Another pathfinder, a literary as well as military pioneer in opening this n.o.ble region to civilization, was the warm friend of Carleton and of the writer, General Henry B. Carrington, of the United States regular army, and author of that standard authority, "Battles of the American Revolution." During the Civil War, General Carrington had been stationed in Indiana, where he was the potent agent in spoiling the treasonable schemes of the Knights of the Golden Circle, and in n.o.bly seconding Governor Morton in holding the State true to the Union. The war over, he served on the Western plains until 1868, and then wrote "Absaraka, the Home of the Crows," which was a score of years afterwards republished under the t.i.tle of "Absaraka, the Land of Ma.s.sacre." General Carrington was afterwards one of the active members of Shawmut Church. With his fine scholarly and literary tastes, he made a delightful companion.

Any well-told narrative of the exploration, conquest, and civilization of a country, with a history which has helped to make the pageant and procession of human achievement so rich, is, when fully known, of thrilling interest. How grand is the story of the Aryans in India, of the first historic invaders of j.a.pan, of the Roman advance into northern Europe, of the making of Africa and of western America in our own times! Even the culture-epoch of the North American Indians, as written by Longfellow, in his "Song of Hiawatha," is as fascinating as a fairy tale.

Carleton, believing himself and his country to be "in the foremost files of time" and "the heirs of all the ages," came, saw, and wrote of our empire in the Northwest, with an intoxication of delight.

Furthermore, he believed that those who came after him would see vastly more of this part of the earth replenished and subdued. Yet the conquest for which he longed was not to be with blood. His hope and his purpose were intensely ethical and spiritual. His vision was of the triumph of peace, law, order, religion. He urged emigrants looking beyond the Mississippi, or the Rockies, to go in groups, and take with them "the moral atmosphere of their old homes." He advocated the opening of a school the first week and a Sunday school the first Sunday following the arrival of such a colony at its destination. Even a bare, new home, cramped and poor, he suggested, might be to them the type of a better one in more prosperous years, and of the Home beyond, so that, from the beginning, "on Sabbath morning, swelling upward on the air, sweeter than the lay of the lark among the flowers, will ascend the songs of the Sunday school established in their new home.

Looking forward with ardent hope of the earthly prosperous years, they would look still beyond to the heavenly, and sing:

'My heavenly home is bright and fair; Nor pain nor death can enter there.'"

In j.a.pan's long and brilliant roll of benefactors and civilizers, no names s.h.i.+ne more gloriously than those of the Openers of Mountain paths,--of men, priests or laymen, who, by showing the way, surmounting the dangers and difficulties, revealed and made accessible great s.p.a.ces of land for home and harvest field. The Hebrew prophet speaks eloquently of those who "raise up the foundation of many generations," and of those called "the restorer of the paths to dwell in." In this glorious company of the world's benefactors, Carleton's name is written indelibly. Even "far-sighted" men deemed the project of a railway to Puget Sound "visionary," when Carleton's pamphlet was published. He lived to see it a reality.



Steeped in the ancestral lore of New England, a student of the origins of this country, a reader of, and thinker upon, the records of the past, having seen history in its making, and, as it were, in the very furnace and crucibles of war, having traversed the globe along the line of its highest civilizations, having watched at the cradle of our own n.o.bler empire in the great West, Carleton determined to write for the young people of this nation the story of liberty, and of liberty's highest expression, "The American People and Their Government."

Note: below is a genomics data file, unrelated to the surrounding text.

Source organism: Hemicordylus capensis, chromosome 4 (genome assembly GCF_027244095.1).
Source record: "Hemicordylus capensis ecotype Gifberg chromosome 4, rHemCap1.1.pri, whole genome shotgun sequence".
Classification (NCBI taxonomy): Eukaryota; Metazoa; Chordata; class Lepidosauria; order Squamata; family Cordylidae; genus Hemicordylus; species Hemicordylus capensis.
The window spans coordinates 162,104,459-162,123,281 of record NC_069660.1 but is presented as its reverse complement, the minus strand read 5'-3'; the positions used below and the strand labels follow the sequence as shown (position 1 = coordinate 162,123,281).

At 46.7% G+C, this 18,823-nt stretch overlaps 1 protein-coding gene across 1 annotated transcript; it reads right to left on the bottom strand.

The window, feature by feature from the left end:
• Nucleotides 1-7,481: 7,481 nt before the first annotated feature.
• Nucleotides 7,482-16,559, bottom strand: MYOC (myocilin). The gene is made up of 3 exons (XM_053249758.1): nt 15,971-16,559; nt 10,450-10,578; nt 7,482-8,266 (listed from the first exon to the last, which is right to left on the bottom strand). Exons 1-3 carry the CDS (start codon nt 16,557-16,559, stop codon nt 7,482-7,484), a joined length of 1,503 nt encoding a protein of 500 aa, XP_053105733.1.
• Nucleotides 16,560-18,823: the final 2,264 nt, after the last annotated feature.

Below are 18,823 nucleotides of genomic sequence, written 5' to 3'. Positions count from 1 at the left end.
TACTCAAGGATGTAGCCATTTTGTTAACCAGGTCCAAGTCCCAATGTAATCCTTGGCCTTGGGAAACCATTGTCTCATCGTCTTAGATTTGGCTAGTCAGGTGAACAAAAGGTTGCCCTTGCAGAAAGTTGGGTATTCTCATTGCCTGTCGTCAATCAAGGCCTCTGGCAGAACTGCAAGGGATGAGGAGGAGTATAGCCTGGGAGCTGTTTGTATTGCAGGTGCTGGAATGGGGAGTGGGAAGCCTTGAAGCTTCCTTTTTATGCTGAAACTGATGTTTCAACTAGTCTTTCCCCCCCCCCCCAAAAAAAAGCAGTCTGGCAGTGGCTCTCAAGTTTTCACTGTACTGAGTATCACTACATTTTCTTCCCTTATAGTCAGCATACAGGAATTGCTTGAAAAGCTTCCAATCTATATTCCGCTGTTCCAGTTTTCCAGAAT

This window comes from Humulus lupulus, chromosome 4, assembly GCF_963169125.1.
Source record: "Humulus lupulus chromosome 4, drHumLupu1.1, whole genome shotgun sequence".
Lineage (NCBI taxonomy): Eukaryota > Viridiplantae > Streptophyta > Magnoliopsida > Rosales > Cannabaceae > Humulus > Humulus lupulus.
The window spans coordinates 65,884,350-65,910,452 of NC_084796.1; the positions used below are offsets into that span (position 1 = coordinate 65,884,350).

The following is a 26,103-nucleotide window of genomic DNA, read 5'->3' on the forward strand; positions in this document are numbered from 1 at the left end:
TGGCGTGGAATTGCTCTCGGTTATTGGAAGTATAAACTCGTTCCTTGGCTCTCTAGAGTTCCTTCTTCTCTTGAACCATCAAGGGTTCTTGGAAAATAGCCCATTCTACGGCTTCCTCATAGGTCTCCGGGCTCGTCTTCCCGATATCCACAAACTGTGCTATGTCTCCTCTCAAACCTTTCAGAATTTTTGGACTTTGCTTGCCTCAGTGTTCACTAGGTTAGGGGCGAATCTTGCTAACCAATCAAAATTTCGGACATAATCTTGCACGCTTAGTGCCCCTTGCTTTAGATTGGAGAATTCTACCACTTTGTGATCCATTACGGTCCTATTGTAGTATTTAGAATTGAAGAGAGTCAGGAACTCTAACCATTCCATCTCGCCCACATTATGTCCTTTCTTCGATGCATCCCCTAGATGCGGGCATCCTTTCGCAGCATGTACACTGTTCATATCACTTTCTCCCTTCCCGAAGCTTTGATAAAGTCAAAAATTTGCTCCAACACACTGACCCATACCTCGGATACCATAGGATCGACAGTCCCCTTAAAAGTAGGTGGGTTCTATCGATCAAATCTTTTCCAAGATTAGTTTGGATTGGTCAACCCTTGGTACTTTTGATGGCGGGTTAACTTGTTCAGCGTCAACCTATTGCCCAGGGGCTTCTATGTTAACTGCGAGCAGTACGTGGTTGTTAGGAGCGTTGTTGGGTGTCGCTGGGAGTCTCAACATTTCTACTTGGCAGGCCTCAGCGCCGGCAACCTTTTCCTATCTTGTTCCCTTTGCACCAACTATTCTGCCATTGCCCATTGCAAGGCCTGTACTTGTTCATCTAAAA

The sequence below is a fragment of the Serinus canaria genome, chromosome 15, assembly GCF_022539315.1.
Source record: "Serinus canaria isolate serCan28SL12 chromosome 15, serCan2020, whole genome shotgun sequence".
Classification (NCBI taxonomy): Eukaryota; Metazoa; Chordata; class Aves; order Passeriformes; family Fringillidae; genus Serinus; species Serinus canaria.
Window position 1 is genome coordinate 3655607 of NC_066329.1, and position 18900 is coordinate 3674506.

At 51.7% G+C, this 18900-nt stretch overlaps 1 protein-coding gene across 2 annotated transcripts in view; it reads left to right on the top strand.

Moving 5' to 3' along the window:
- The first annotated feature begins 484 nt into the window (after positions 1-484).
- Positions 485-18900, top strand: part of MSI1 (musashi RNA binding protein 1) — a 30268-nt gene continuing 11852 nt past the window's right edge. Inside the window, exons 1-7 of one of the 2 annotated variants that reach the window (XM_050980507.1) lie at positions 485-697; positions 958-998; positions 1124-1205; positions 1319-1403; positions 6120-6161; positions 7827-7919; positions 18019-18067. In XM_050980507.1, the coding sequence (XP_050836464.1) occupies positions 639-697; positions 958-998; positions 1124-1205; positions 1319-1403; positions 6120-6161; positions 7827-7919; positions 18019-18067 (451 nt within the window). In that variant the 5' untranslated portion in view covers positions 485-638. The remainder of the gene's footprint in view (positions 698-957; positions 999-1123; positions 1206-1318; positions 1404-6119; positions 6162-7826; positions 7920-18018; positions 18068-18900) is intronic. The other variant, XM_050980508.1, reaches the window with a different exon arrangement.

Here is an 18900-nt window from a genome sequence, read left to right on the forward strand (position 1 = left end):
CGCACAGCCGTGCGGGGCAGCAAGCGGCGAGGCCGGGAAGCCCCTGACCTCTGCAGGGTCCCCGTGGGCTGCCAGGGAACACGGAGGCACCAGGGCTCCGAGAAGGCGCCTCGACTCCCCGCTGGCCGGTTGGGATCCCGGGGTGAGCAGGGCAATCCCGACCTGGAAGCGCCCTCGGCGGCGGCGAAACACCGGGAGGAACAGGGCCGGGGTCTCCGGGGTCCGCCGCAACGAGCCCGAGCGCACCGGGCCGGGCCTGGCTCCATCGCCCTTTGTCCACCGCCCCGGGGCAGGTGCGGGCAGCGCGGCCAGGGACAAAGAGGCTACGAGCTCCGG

It was not a sudden impulse that came to him, it was no accident, but the result of a deliberate purpose. Opportunity and leisure now made the way perfectly clear. He had long been of the opinion that the events of history might be presented vividly to the youthful mind in a series of pictures. He would portray the experiences of individuals whom the reader has been led to regard as persons, and not merely parts of an army, a church, and a government. He believed this was a better method, with young readers at least, than that usually followed by the majority of writers of history. To form his style, he read and re-read the very best English authors. He studied Burke especially, and ascribed to him the strongest single literary influence he had known. Years afterwards, when (like the swords of the j.a.panese steel-smiths, Muramasa and Sanemori, which never would rest quietly in their scabbards, but always kept flying out) Carleton's books were nearly always usefully absent from the shelves, the librarian at Dover, New Hamps.h.i.+re, in surprise made criticism to his face of Carleton's own statement about Burke. She remarked to him that she had not thought of Burke as a model for a person intending to write fiction,--referring, doubtless, to "Winning His Way," and "Caleb Krinkle."

Carleton replied that the strong, fine style of the British author gave him the best possible lesson in presenting a subject. "Whether writing fiction or fact, if the author wished to make and retain an impression on the mind of his reader, let him study Burke." At a particular time, as the chief librarian of a large public library told him, Carleton's books were more largely read than those of any living writer in the world.

"Caleb Krinkle" is a story of American life in which the characters, the habits of thought, and the rich details of daily routine are given with minuteness, accuracy of observation, and genuine sympathy. The landscape is that of New Hamps.h.i.+re, but the outlook is far beyond, for the author's purpose is to sow broadcast the seeds of true dignity, manliness, and republicanism. The hero is a good one, but of no uncommon type.